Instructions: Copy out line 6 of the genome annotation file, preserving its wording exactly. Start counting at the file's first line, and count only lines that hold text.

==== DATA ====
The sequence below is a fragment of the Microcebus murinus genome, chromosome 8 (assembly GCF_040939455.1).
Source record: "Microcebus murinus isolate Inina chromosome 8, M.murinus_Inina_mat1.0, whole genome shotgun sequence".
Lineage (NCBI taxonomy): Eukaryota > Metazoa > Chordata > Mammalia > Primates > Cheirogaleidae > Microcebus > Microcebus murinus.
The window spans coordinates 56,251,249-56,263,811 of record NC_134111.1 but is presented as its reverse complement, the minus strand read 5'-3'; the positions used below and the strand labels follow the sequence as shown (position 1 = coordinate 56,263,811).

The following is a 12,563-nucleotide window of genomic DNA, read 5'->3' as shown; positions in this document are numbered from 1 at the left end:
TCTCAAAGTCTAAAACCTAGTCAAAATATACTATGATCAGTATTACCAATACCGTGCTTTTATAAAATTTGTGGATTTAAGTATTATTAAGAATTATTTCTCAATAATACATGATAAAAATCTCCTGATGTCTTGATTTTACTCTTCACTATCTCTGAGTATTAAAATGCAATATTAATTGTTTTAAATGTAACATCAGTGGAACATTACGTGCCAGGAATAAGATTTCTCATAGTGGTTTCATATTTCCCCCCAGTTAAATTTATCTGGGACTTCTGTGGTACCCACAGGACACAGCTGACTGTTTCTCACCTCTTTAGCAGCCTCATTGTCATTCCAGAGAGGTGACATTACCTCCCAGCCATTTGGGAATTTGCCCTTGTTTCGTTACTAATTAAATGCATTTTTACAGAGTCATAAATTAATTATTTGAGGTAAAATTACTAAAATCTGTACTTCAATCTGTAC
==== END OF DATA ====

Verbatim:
TCTCAAAGTCTAAAACCTAGTCAAAATATACTATGATCAGTATTACCAATACCGTGCTTTTATAAAATTTGTGGATTTAAGTATTATTAAGAATTATTTCTCAATAATACATGATAAAAATCTCCTGATGTCTTGATTTTACTCTTCACTATCTCTGAGTATTAAAATGCAATATTAATTGTTTTAAATGTAACATCAGTGGAACATTACGTGCCAGGAATAAGATTTCTCATAGTGGTTTCATATTTCCCCCCAGTTAAATTTATCTGGGACTTCTGTGGTACCCACAGGACACAGCTGACTGTTTCTCACCTCTTTAGCAGCCTCATTGTCATTCCAGAGAGGTGACATTACCTCCCAGCCATTTGGGAATTTGCCCTTGTTTCGTTACTAATTAAATGCATTTTTACAGAGTCATAAATTAATTATTTGAGGTAAAATTACTAAAATCTGTACTTCAATCTGTAC